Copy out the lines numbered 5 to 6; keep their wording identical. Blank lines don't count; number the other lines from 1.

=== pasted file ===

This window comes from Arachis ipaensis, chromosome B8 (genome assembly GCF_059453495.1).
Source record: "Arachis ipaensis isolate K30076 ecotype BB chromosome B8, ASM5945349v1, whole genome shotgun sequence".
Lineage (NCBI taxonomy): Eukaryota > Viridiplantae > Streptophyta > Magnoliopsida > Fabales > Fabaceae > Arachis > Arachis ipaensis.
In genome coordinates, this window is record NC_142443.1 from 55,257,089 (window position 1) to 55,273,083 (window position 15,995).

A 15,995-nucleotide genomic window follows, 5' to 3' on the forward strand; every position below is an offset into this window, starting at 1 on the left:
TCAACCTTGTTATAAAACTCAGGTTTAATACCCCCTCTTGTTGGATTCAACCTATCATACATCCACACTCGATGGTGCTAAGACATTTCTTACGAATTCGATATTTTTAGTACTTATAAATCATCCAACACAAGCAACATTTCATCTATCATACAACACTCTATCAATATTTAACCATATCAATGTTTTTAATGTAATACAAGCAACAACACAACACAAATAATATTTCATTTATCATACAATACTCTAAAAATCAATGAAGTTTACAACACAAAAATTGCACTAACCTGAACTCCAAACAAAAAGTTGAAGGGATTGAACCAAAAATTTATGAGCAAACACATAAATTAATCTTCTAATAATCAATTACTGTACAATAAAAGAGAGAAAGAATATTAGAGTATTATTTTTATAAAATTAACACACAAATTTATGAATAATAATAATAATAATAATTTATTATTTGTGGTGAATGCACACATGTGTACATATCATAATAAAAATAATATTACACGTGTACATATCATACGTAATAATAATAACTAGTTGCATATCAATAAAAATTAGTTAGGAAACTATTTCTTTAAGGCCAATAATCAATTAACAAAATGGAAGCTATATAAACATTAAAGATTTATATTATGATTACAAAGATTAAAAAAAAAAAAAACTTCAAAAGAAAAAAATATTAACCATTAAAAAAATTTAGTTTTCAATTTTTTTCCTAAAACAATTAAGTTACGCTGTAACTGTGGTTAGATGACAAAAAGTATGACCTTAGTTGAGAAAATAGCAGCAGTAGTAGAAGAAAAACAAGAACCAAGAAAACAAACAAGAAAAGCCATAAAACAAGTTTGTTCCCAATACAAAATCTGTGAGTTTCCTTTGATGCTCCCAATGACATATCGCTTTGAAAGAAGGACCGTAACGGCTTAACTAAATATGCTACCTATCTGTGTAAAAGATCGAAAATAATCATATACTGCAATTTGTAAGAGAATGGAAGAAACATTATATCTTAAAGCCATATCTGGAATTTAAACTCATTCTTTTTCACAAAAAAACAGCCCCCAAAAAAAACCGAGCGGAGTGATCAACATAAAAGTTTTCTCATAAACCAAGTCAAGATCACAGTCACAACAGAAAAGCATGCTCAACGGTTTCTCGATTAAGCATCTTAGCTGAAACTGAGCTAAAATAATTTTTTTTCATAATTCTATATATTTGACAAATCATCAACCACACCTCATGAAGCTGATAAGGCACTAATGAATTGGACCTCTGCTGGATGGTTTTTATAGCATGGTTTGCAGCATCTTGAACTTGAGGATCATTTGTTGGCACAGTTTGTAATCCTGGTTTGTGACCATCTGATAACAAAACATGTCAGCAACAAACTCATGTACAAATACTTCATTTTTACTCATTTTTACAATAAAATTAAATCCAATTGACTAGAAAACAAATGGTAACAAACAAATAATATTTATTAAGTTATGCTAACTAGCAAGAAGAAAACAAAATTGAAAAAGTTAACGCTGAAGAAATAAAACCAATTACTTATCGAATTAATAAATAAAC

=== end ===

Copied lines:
A 15,995-nucleotide genomic window follows, 5' to 3' on the forward strand; every position below is an offset into this window, starting at 1 on the left:
TCAACCTTGTTATAAAACTCAGGTTTAATACCCCCTCTTGTTGGATTCAACCTATCATACATCCACACTCGATGGTGCTAAGACATTTCTTACGAATTCGATATTTTTAGTACTTATAAATCATCCAACACAAGCAACATTTCATCTATCATACAACACTCTATCAATATTTAACCATATCAATGTTTTTAATGTAATACAAGCAACAACACAACACAAATAATATTTCATTTATCATACAATACTCTAAAAATCAATGAAGTTTACAACACAAAAATTGCACTAACCTGAACTCCAAACAAAAAGTTGAAGGGATTGAACCAAAAATTTATGAGCAAACACATAAATTAATCTTCTAATAATCAATTACTGTACAATAAAAGAGAGAAAGAATATTAGAGTATTATTTTTATAAAATTAACACACAAATTTATGAATAATAATAATAATAATAATTTATTATTTGTGGTGAATGCACACATGTGTACATATCATAATAAAAATAATATTACACGTGTACATATCATACGTAATAATAATAACTAGTTGCATATCAATAAAAATTAGTTAGGAAACTATTTCTTTAAGGCCAATAATCAATTAACAAAATGGAAGCTATATAAACATTAAAGATTTATATTATGATTACAAAGATTAAAAAAAAAAAAAACTTCAAAAGAAAAAAATATTAACCATTAAAAAAATTTAGTTTTCAATTTTTTTCCTAAAACAATTAAGTTACGCTGTAACTGTGGTTAGATGACAAAAAGTATGACCTTAGTTGAGAAAATAGCAGCAGTAGTAGAAGAAAAACAAGAACCAAGAAAACAAACAAGAAAAGCCATAAAACAAGTTTGTTCCCAATACAAAATCTGTGAGTTTCCTTTGATGCTCCCAATGACATATCGCTTTGAAAGAAGGACCGTAACGGCTTAACTAAATATGCTACCTATCTGTGTAAAAGATCGAAAATAATCATATACTGCAATTTGTAAGAGAATGGAAGAAACATTATATCTTAAAGCCATATCTGGAATTTAAACTCATTCTTTTTCACAAAAAAACAGCCCCCAAAAAAAACCGAGCGGAGTGATCAACATAAAAGTTTTCTCATAAACCAAGTCAAGATCACAGTCACAACAGAAAAGCATGCTCAACGGTTTCTCGATTAAGCATCTTAGCTGAAACTGAGCTAAAATAATTTTTTTTCATAATTCTATATATTTGACAAATCATCAACCACACCTCATGAAGCTGATAAGGCACTAATGAATTGGACCTCTGCTGGATGGTTTTTATAGCATGGTTTGCAGCATCTTGAACTTGAGGATCATTTGTTGGCACAGTTTGTAATCCTGGTTTGTGACCATCTGATAACAAAACATGTCAGCAACAAACTCATGTACAAATACTTCATTTTTACTCATTTTTACAATAAAATTAAATCCAATTGACTAGAAAACAAATGGTAACAAACAAATAATATTTATTAAGTTATGCTAACTAGCAAGAAGAAAACAAAATTGAAAAAGTTAACGCTGAAGAAATAAAACCAATTACTTATCGAATTAATAAATAAAC